February 11, 2011
Evicting the bread
Breadboards are great for prototyping and testing, but not so amazing for sticking in a aquarium cabinet. Bits fall off, dust and food gets stuck in the holes, that sort of thing. So let’s get our Palantir hardware onto a more solid basis with some copper stripboard (aka Veroboard). If you’ve done electronics prototyping before you’ll probably know what this is but if not we suggest this brief introduction. Read it? Good.
Arduino ate my hamster
Due to an 11th-hour bug with the original PCB design, the Arduino pin layout has a rather annoying feature. Despite using standard 0.1inch spacing, the header positions do not allow stripboard to be directly stacked on top in the same as shields. There are some effort requiring solutions to this problem, or you can buy custom prototyping shields if you don’t mind spending a bit. Alternatively we can work around the problem using three separate mini-chunks of stripboard.
Here we have a 7 x 7 (strips x holes), a 6 x 7 and a 14 x 7 piece cut from a larger stripboard (to cut this stuff – score with a sharp knife and snap it over a hard edge, copper side down). Since the two smaller boards need to fit together tightly, you’ll also have to nibble down the inner edges with side-cutters to just off the copper. Then cut your length of pinstrip to give you three 6-pin and one 7-pin lengths and solder them onto the mini-boards as appropriate. It’s easiest to do this if you i) insert the pinstrip segment into the correct header on the Ethershield; ii) place the mini-board on it copper-side up (and the right way round!); iii) get it flat and held in place with a lump of bluetac; iv) then solder one pin in place; v) unplug it before soldering the rest. Once they’re all done, put all three back on the shield and check for misaligned pins or if you need to nibble down any further edges. Then unplug again and use a multimeter to check that your soldering didn’t short any of the strips together.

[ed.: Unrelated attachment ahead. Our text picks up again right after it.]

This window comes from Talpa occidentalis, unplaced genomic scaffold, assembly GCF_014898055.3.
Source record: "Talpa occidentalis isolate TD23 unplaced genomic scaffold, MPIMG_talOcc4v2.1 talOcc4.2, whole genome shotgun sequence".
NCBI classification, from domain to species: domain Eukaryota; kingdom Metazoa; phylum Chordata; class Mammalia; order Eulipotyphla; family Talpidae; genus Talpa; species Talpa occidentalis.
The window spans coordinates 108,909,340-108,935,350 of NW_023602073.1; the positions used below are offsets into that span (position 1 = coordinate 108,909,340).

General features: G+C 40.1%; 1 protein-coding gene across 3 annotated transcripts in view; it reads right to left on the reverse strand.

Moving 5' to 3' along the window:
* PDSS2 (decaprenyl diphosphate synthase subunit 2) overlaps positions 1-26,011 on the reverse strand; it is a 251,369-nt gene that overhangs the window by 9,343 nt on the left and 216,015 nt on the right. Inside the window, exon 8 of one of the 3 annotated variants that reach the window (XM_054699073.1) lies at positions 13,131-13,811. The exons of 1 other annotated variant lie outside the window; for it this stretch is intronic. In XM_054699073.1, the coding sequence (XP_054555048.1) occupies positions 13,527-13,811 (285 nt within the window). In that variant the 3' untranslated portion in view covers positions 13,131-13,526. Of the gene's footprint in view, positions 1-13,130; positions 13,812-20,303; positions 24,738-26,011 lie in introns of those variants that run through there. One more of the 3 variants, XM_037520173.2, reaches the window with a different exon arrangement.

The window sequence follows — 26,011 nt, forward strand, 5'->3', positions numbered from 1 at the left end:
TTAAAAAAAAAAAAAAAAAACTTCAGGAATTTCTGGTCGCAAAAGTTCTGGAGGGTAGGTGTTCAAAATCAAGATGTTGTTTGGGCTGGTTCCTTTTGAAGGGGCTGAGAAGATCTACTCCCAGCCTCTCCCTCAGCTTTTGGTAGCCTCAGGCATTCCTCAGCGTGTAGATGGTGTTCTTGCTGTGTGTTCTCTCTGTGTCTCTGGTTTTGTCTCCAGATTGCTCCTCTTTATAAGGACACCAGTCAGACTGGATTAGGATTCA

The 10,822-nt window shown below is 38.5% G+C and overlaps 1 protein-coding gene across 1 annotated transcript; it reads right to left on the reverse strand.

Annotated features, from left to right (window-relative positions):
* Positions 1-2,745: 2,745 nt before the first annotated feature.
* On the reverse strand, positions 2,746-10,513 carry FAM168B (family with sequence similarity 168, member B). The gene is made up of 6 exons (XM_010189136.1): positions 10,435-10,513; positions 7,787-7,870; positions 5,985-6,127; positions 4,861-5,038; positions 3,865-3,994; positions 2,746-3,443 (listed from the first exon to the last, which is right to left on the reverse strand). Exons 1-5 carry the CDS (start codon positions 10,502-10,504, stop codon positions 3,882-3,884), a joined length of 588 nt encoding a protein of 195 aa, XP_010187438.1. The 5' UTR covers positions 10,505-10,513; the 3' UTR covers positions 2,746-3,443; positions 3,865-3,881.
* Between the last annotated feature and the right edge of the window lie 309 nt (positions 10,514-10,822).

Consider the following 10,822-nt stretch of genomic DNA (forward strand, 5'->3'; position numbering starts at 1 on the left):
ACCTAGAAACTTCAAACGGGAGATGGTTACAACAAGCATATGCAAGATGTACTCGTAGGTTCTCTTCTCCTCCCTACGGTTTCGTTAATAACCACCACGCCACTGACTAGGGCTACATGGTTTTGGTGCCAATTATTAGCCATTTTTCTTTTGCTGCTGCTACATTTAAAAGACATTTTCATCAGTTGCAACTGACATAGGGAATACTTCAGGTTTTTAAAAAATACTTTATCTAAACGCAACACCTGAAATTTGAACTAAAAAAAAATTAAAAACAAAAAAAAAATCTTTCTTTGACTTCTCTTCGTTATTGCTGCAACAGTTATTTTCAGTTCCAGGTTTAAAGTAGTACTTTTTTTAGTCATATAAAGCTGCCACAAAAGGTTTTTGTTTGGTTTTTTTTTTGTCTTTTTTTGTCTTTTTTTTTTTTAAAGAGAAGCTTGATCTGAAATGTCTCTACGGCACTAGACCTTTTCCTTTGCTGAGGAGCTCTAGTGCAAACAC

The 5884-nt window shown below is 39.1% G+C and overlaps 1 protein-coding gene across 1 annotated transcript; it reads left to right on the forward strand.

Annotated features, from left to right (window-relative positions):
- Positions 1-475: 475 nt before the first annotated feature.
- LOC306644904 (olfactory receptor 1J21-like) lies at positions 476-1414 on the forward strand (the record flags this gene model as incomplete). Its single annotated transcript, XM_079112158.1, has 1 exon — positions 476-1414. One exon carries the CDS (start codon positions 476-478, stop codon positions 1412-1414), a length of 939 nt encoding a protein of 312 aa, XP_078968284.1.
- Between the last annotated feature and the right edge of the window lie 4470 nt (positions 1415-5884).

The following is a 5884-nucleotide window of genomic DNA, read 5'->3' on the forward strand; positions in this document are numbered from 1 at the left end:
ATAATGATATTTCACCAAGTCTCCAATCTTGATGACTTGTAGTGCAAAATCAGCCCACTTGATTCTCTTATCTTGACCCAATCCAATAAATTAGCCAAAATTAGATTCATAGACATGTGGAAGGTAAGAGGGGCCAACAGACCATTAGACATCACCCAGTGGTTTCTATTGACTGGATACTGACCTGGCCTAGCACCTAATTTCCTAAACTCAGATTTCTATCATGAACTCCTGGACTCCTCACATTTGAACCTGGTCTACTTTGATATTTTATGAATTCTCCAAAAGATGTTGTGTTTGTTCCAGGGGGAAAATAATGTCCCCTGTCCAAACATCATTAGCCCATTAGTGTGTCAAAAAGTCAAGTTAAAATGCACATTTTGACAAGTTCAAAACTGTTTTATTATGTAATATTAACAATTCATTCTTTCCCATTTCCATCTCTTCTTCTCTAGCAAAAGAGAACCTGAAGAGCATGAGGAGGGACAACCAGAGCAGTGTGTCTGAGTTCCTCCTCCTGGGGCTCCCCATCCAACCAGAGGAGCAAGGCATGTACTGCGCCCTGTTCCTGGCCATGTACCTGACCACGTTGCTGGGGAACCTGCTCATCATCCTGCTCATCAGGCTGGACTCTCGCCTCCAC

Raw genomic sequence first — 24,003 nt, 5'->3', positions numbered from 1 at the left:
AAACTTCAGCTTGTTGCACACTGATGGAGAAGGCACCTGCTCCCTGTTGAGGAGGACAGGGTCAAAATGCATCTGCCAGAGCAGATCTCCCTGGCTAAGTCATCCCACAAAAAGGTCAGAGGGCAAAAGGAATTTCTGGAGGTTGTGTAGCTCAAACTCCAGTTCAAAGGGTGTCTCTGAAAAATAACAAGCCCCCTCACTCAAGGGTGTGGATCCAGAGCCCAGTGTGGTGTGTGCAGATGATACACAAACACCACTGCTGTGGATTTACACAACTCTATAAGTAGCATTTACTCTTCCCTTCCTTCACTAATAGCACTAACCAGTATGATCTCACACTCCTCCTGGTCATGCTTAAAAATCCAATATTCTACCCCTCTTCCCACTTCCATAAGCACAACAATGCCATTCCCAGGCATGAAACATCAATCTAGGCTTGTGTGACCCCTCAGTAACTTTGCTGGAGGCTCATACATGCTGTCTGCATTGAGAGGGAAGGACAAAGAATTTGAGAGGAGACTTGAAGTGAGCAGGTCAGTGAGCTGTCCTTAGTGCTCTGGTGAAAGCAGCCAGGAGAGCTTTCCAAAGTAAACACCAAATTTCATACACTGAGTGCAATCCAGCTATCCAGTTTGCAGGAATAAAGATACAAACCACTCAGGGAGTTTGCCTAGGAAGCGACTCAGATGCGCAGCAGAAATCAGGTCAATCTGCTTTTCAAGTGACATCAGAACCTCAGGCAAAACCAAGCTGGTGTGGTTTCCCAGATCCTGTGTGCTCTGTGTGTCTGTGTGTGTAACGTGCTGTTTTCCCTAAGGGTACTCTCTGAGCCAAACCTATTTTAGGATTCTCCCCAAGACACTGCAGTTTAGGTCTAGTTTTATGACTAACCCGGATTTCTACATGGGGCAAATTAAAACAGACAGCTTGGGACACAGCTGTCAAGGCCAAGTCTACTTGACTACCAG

I have a plan
Take a bit of time to study this schematic and compare it to your breadboard:
Unfortunately all three mini-boards will need to be wired together but we’ve tried to maximise the spacing and there’s no need to actually cut any of the copper traces (as that’s no fun). The two smaller boards sit above the digital pins and feed the LEDs, the buzzer and the temperature sensor socket. The larger board sits on the analogue pins and is connected to the reset button and the six analogue sensor sockets. Two power feeds cross between the sides, the first is the Arduino supplied 5v line that is used to pull-up the OneWire bus, the second is from digital pin 9 and supplies the on/off switchable power for the analogue sensors. A couple of things to keep in mind while looking at this schematic: this view is from the top however the wires will actually have to inserted through from below and then soldered on this top face. Also, for neatness only one ‘common’ 5v and GND line is shown for the analogue sockets, in actuality six wires will need soldering into each of the attached strips.
|Mini-board 1||Mini-board 2||Mini-board 3|
|1 and 2 connected||All three connected…||.. and stacked|
Some hints: i) use thin, flexible wiring – the grey ribbon cables used for PC hard drives are a good source; ii) put each mini-board together separately first, then connect them; iii) test for shorts between the copper strips regularly; iv) leave your breadboarded set up together and working for the time being – you may need it while testing.